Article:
Ohio police officer fired for fatal shooting on Andre Hill

A Columbus police officer has been fired the fatal shooting of a black man in a case that sparked national outrage, the city’s director of public safety announced Monday. The decision to fire Adam Coy, who has been identified by authorities as the officer who shot dead 47-year-old Andre Hill last week, comes after city police called the shooting “horrific” and Coy’s termination recommended.

“On Monday morning, I held a disciplinary hearing for Columbus Police Officer Adam Coy. I uphold Chief Quinlan’s recommendation to terminate Mr. Coy,” said Ned Pettus Jr., director of public safety in Columbus, saying, ” ‘The actions of Adam Coy do not meet the oath of a Columbus police officer, nor do we meet the standards that we and the community demand of our officers.’

Authorities said the shooting happened after a neighbor reported that a person turned on and off the car of a sports utility vehicle around 1:30 p.m. On camera footage from the scene, Coy points out his vehicle and approaches Hill, who was standing in a garage. When Hill walks up to the officer holding his cell phone, Coy shoots down his weapon. Hill immediately falls to the ground when Coy orders him to show his hands.

The video does not show how Coy provides CPR or other medical care. Hill later died of his injuries. A preliminary autopsy report released Monday found that Hill’s death was a homicide and that he succumbed to multiple gunshot wounds.

Andre Hill is shown in an image provided by his family’s lawyer

Benjamin Crump

The mayor of the city said the day after the shooting that Hill was an expected guest in the residence and was not an intruder. The mayor also said that Coy first turned on his body camera after the shooting – but he said a 60-second automatic ‘look back’ captured the incident without sound.

Two days after the shooting, Columbus Police Chief Thomas Quinlan announced that he was taking action to fire Coy by recommending his termination to Pettus. Quinlan said that after investigating Coy’s use of lethal force, his failure to activate his body camera and his failure to provide assistance to Hill, he bypassed the typical step of circumventing Coy’s trial.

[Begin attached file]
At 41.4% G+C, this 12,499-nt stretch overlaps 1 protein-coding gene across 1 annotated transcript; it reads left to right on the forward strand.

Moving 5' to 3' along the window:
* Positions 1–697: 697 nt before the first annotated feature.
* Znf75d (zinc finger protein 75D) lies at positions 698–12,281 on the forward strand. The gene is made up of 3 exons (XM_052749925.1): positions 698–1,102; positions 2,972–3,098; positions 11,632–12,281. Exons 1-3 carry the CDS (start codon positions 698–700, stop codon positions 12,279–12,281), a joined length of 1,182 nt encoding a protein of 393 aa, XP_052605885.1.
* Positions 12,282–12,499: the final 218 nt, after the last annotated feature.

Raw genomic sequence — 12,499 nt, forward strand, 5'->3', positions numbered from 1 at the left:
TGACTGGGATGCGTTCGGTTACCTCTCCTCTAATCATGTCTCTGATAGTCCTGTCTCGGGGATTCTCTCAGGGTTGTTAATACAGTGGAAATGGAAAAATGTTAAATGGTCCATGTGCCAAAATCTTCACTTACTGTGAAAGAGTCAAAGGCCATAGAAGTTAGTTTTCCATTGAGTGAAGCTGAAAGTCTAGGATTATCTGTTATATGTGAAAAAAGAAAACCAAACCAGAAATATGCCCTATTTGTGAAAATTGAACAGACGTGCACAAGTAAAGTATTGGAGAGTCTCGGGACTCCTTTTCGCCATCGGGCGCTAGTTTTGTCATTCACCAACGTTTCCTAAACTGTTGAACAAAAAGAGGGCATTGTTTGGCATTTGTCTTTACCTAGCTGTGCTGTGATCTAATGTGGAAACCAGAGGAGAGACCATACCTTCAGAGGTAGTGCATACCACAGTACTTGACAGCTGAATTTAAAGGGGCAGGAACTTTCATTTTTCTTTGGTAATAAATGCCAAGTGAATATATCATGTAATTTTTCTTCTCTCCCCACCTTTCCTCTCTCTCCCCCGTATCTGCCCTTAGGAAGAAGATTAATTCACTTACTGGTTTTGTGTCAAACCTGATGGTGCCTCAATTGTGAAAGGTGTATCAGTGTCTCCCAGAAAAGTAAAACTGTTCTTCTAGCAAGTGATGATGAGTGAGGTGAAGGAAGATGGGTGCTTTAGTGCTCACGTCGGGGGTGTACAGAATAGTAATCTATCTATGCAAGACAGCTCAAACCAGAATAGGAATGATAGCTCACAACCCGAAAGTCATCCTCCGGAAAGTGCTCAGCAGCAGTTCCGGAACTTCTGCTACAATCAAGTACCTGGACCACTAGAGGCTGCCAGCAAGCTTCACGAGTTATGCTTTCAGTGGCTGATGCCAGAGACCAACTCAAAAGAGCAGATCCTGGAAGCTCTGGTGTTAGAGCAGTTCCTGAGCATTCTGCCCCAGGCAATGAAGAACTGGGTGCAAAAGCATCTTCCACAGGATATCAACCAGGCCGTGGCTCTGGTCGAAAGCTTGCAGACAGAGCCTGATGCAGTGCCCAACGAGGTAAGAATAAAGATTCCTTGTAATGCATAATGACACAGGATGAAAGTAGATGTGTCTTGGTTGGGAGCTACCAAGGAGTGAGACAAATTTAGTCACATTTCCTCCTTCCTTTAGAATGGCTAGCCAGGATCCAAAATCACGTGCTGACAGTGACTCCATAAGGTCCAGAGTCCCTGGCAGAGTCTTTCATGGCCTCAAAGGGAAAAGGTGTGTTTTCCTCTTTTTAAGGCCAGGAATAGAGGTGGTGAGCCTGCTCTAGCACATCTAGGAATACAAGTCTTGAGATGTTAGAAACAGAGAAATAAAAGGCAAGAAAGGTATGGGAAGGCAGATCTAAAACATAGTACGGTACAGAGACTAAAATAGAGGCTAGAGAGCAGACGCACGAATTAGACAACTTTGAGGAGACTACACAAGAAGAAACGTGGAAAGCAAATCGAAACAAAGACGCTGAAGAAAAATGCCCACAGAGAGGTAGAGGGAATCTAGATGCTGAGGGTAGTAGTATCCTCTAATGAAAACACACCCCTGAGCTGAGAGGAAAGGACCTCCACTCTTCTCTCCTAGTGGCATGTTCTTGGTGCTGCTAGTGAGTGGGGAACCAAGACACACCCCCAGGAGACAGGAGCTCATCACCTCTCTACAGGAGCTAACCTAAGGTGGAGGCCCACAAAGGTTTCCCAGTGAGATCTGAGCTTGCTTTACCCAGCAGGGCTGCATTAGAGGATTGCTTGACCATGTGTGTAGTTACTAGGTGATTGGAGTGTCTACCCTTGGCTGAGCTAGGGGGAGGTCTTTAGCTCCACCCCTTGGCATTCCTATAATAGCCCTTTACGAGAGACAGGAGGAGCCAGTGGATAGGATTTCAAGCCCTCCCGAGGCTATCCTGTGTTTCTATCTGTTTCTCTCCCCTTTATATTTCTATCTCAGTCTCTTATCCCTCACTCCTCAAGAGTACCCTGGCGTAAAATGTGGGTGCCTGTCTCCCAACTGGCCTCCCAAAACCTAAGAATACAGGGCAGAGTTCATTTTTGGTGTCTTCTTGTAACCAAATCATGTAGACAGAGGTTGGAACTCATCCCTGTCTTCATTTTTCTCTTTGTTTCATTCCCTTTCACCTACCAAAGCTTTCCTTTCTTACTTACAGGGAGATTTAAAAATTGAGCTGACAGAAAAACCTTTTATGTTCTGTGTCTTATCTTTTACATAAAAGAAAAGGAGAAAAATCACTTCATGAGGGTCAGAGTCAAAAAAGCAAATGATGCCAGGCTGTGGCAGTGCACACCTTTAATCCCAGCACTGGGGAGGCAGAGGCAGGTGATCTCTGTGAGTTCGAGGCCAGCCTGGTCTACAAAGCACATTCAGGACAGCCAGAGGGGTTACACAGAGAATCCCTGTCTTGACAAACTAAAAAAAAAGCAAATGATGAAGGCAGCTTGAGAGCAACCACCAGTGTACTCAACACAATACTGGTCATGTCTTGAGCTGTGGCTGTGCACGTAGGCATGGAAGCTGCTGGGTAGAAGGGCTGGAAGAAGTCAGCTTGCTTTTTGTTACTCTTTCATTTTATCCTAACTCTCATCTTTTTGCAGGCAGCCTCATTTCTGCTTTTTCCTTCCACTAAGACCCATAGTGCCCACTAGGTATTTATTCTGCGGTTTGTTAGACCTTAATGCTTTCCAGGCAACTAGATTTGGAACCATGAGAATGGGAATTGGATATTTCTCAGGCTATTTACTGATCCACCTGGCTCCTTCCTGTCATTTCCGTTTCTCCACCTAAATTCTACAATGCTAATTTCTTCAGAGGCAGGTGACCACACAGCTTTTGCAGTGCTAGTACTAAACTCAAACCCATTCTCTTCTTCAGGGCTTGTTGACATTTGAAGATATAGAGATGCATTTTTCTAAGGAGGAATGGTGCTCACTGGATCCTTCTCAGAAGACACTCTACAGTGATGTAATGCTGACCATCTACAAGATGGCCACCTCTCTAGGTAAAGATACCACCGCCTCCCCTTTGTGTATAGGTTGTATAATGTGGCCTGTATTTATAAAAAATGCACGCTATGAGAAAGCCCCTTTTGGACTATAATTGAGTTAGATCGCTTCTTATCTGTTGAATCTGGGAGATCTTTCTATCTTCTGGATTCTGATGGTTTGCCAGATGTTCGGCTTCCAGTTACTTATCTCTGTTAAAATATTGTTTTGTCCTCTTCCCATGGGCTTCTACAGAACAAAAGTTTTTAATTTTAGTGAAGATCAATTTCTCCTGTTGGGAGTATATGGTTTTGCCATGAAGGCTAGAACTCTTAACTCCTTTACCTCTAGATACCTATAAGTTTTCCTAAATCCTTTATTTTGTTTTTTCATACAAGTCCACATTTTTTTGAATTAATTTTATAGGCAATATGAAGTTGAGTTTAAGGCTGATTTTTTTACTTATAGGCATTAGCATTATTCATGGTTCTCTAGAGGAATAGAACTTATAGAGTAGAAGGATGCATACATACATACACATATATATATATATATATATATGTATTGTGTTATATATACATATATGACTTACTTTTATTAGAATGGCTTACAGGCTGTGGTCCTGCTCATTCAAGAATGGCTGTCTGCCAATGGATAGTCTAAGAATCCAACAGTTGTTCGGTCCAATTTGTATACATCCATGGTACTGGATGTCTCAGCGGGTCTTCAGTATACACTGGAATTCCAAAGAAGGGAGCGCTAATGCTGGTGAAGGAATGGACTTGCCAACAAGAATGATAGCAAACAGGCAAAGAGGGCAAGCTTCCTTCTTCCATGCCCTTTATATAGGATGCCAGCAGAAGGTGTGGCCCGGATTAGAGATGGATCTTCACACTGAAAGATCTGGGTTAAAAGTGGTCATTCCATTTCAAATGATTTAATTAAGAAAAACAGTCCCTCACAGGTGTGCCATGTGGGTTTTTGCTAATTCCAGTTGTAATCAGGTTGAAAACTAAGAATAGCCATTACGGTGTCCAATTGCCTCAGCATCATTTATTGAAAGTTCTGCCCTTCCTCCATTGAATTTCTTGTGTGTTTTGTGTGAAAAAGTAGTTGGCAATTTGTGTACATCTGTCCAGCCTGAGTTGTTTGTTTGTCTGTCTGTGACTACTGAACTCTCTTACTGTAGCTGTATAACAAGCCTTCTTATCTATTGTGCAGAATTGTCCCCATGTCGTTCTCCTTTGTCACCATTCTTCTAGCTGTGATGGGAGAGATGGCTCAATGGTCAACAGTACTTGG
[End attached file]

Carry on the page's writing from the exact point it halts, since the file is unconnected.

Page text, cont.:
“I have seen everything I need to see to conclude that Officer Coy should be terminated immediately,” he wrote in a public statement announcing his recommendation.

In his letter to Pettus, Quinlan said that Coy “had no immediate reason to believe that criminal activity was going on and that he certainly did not tend to believe that Hill would pose a threat to officers, and added that Coy “violated his right to occupy his position as incumbent. a police officer. ”

Civil rights lawyer Benjamin Crump, who represents Hill’s family, has called for Coy to be arrested. He called the shooting the ‘correct decision’ in a statement issued Monday, stressing the need to redefine a relationship between police and color communities in which it does not become fatal for a black person with a cell phone to encounter law enforcement not. officer. ‘

The Ohio Bureau of Criminal Investigation is investigating the shooting. Quinlan also noted that additional officers involved in the incident would be investigated because they may not have activated their body cameras or to provide Hill.

Quinlan announced the shooting and wrote in a statement: “This is what liability looks like.” He added that Coy “will now have to answer to state investigators for the death of Andre Hill.”

The shooting comes because the city was startled by police just a few weeks earlier by another fatal shooting of a black man. On December 4, a deputy of the sheriff was killed Casey Goodson, 23 on his grandmother’s doorstep. The shooting, which was not captured on camera, is being investigated by Columbus police, the Department of Justice and the FBI.